Category Archives: mobile phones

How to build a solar panel charger with LiIon battery backup and USB output

Ah, solar power. The tingly feeling of getting free energy and saving the environment.

My HD2, the HTC phone/device I own at the moment, has its own reserve of four batteries to switch in case I need to make an intense use without a mains plug handy, yet I wasn’t satisfied as I didn’t have a renewable source of energy for charging it if those batteries died altogether, namely a decent solar panel; let’s face it, the solar chargers you see on eBay simply suck, they are built around teeny tiny solar cells capable of maybe 40mA @ 5V, and actually have an internal battery which does all the job, and that you’re supposed to charge at your mains at home before going out, because the builtin panel is going to take a couple of days in full sunlight to fill that battery, let alone being able to charge both backup battery, and phone battery, while you’re using your phone, which is actually the ideal usage scenario, as you’re going to need the backup battery when there is no sun, during the night.

My first attempt at building a solar charger was by using a 1W (5V@200mA) solar panel, that was exactly the same size of my HD2, but wasn’t enough in my opinion, since movie playback takes more than 200mA for itself, and there is nothing left to charge the phone. So I have that one set aside (and for sale, if you’re interested), but then I discovered this solar panel that outputs 700mA@5V, obviously bigger, but that is what I needed to playback movies, and at the same time charge both the phone battery and the charger internal backup battery.

So this page is a chronicle of my experience, and a DIY tutorial about building such contraption with the smallest expense possible.

First of all, the shopping list:

  1. Digital multimeter to check the project as it develops, to avoid discovering any mistakes when it’s too late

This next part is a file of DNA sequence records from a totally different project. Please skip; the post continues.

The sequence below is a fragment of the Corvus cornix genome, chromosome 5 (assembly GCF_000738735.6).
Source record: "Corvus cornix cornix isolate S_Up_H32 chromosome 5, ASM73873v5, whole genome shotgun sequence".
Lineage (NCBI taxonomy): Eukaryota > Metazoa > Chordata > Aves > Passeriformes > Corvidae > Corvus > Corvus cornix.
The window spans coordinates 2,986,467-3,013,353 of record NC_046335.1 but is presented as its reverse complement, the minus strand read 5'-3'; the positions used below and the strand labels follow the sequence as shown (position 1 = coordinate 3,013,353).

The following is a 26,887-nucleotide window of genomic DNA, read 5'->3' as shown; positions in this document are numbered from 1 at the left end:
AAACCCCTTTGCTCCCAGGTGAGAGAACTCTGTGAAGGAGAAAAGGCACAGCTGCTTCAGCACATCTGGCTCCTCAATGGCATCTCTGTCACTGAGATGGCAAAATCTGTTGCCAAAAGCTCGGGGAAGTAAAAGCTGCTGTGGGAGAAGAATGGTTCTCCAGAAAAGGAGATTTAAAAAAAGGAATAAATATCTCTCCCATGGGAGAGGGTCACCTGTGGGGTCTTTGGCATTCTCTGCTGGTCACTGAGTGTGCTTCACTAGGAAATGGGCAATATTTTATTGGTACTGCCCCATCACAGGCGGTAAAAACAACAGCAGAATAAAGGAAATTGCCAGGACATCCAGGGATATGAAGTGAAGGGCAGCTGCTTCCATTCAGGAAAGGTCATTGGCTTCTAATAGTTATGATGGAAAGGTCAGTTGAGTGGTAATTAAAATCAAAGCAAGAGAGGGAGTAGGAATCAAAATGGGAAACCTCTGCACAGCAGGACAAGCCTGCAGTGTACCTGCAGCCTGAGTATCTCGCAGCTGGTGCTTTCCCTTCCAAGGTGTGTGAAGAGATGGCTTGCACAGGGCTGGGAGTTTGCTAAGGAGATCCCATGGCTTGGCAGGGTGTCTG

2. Soldering iron
  3. Hot melt/hot glue gun, you wll be using at least a full stick of glue
  4. Solar panel (obviously), the bigger the better. You need a 5V model (higher voltage models are fine only if you add a voltage regulation circuit which I am not going to cover in here), and buy the one with the biggest current rating available, my 700mA one is pretty impressive in itself but you may be able to find better. You can go with lower output, but then it makes no sense to add a backup battery because it won’t be powerful enough to charge everything
  5. “Naked” female USB-A port, you can easily take it out off an old, not working motherboard, or hub
  6. Electrical wires, preferably in the standard colours red and black, but as you can see I used white and green since I only had those spare, as long as you remember which colour is which polarity (in my case, white is positive and green is negative)
  7. Two Schottky diodes (to stop the backwards flow of current to the solar panel and from the solar panel to the battery; you don’t need to buy them, just desolder off an old motherboard, an old phone charger, whatever
  8. A LiIon battery, my choice fell on a 18650 “Ultrafire” 3000mAh battery, but anything 3.7V with decent capacity is ok, really
  9. A protected charging circuit (a circuit that takes a variable voltage input and outputs static 4.2V, and has “flowback” protection, I got it by disassembling an OEM desktop charger for my old Nokia batteries); in alternative, just buy a “protected ultrafire”, costs more but delivers both things in less the hassle; in this case you will need just one diode.